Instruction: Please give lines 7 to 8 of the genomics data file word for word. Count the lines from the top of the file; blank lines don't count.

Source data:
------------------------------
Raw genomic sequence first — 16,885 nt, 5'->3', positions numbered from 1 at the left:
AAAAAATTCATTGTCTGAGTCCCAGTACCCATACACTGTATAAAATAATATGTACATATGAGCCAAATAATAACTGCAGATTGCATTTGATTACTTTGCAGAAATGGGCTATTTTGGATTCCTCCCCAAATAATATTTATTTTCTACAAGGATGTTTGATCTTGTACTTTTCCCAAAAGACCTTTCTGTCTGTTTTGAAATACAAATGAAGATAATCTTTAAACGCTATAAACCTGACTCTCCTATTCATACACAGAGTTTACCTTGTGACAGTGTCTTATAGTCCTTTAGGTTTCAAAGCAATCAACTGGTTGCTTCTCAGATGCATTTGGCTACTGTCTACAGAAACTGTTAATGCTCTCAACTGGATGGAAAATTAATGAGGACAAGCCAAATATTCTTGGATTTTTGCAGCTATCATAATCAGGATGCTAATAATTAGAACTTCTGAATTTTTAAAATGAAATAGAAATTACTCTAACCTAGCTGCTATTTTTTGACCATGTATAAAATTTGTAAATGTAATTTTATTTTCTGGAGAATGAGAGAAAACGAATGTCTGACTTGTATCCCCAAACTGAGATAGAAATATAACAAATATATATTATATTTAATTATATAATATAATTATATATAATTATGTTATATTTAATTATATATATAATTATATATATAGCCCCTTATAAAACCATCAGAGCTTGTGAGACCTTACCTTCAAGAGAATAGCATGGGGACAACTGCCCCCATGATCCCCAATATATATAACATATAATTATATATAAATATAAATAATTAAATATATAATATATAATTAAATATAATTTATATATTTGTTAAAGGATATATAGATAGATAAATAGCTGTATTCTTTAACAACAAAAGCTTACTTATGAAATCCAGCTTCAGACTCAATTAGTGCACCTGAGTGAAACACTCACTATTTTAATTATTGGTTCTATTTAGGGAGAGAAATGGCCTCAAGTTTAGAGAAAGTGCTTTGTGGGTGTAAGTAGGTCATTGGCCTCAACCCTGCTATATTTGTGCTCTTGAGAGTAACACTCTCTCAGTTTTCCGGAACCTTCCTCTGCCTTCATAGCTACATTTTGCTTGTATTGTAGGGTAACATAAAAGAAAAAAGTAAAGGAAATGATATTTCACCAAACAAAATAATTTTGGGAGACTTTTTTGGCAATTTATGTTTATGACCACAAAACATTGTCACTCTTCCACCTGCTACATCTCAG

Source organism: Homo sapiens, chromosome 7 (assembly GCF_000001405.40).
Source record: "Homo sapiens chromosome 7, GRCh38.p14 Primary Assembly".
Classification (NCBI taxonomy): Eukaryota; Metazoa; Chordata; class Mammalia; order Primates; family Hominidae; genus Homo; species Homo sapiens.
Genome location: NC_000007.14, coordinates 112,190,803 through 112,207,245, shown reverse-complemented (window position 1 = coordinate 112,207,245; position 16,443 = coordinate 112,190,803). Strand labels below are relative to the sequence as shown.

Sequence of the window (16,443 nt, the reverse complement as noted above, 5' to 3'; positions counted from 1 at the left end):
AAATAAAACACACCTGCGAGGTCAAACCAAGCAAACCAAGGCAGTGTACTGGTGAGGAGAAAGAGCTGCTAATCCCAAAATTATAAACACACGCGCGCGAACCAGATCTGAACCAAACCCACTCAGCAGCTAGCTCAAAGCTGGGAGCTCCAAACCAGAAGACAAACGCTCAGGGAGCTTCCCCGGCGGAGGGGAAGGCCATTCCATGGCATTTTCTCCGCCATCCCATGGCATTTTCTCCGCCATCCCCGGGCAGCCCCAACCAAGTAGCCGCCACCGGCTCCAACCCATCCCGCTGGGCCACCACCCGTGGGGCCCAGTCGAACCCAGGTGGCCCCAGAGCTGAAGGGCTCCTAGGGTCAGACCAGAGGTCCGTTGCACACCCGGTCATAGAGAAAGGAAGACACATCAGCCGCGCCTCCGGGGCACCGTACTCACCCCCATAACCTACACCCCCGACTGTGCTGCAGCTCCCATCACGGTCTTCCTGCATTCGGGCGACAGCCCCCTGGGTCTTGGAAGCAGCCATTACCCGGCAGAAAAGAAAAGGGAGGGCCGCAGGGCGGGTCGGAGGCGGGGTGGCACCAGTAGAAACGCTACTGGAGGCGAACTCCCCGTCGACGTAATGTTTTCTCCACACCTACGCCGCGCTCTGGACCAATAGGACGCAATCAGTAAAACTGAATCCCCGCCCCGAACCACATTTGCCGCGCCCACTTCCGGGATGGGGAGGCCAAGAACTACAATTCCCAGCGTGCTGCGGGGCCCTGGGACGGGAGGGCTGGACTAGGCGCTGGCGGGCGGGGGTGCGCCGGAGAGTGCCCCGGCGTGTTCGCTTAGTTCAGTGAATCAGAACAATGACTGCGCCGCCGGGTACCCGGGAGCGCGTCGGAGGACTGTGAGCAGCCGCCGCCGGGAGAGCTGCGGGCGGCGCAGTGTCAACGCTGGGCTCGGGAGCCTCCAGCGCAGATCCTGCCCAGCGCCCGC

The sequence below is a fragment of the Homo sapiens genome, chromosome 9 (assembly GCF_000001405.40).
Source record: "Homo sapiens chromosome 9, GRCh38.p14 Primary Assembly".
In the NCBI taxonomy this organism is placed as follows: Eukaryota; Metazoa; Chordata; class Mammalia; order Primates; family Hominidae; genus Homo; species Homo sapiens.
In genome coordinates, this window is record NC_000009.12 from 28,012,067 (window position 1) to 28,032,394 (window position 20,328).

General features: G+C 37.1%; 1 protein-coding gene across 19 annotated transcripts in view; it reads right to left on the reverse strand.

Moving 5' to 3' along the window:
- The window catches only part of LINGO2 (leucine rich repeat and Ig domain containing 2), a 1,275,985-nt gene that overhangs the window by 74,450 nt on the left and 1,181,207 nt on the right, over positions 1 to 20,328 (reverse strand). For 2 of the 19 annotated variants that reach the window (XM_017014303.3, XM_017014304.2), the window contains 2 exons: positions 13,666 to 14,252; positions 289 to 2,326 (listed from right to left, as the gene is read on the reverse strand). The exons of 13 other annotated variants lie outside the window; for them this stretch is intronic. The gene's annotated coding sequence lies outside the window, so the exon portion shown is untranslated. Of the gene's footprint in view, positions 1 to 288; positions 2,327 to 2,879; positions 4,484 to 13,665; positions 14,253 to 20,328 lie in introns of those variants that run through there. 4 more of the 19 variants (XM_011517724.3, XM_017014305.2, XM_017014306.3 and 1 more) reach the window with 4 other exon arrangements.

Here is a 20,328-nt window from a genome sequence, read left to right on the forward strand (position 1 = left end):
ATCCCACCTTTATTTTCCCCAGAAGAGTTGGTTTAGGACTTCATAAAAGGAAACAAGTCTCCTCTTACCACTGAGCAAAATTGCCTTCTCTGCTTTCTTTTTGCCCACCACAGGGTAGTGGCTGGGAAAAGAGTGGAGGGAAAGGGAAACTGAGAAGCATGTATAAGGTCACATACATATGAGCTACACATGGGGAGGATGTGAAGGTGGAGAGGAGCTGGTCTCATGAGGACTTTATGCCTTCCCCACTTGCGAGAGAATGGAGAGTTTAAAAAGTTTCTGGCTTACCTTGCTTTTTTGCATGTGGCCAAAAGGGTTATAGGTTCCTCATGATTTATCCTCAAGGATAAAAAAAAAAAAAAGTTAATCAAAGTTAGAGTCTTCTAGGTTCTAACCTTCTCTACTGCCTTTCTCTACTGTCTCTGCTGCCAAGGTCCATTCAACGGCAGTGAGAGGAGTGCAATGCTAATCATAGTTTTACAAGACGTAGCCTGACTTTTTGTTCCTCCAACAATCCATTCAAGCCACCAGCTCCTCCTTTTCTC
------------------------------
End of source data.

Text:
Sequence of the window (16,443 nt, the reverse complement as noted above, 5' to 3'; positions counted from 1 at the left end):
AAATAAAACACACCTGCGAGGTCAAACCAAGCAAACCAAGGCAGTGTACTGGTGAGGAGAAAGAGCTGCTAATCCCAAAATTATAAACACACGCGCGCGAACCAGATCTGAACCAAACCCACTCAGCAGCTAGCTCAAAGCTGGGAGCTCCAAACCAGAAGACAAACGCTCAGGGAGCTTCCCCGGCGGAGGGGAAGGCCATTCCATGGCATTTTCTCCGCCATCCCATGGCATTTTCTCCGCCATCCCCGGGCAGCCCCAACCAAGTAGCCGCCACCGGCTCCAACCCATCCCGCTGGGCCACCACCCGTGGGGCCCAGTCGAACCCAGGTGGCCCCAGAGCTGAAGGGCTCCTAGGGTCAGACCAGAGGTCCGTTGCACACCCGGTCATAGAGAAAGGAAGACACATCAGCCGCGCCTCCGGGGCACCGTACTCACCCCCATAACCTACACCCCCGACTGTGCTGCAGCTCCCATCACGGTCTTCCTGCATTCGGGCGACAGCCCCCTGGGTCTTGGAAGCAGCCATTACCCGGCAGAAAAGAAAAGGGAGGGCCGCAGGGCGGGTCGGAGGCGGGGTGGCACCAGTAGAAACGCTACTGGAGGCGAACTCCCCGTCGACGTAATGTTTTCTCCACACCTACGCCGCGCTCTGGACCAATAGGACGCAATCAGTAAAACTGAATCCCCGCCCCGAACCACATTTGCCGCGCCCACTTCCGGGATGGGGAGGCCAAGAACTACAATTCCCAGCGTGCTGCGGGGCCCTGGGACGGGAGGGCTGGACTAGGCGCTGGCGGGCGGGGGTGCGCCGGAGAGTGCCCCGGCGTGTTCGCTTAGTTCAGTGAATCAGAACAATGACTGCGCCGCCGGGTACCCGGGAGCGCGTCGGAGGACTGTGAGCAGCCGCCGCCGGGAGAGCTGCGGGCGGCGCAGTGTCAACGCTGGGCTCGGGAGCCTCCAGCGCAGATCCTGCCCAGCGCCCGC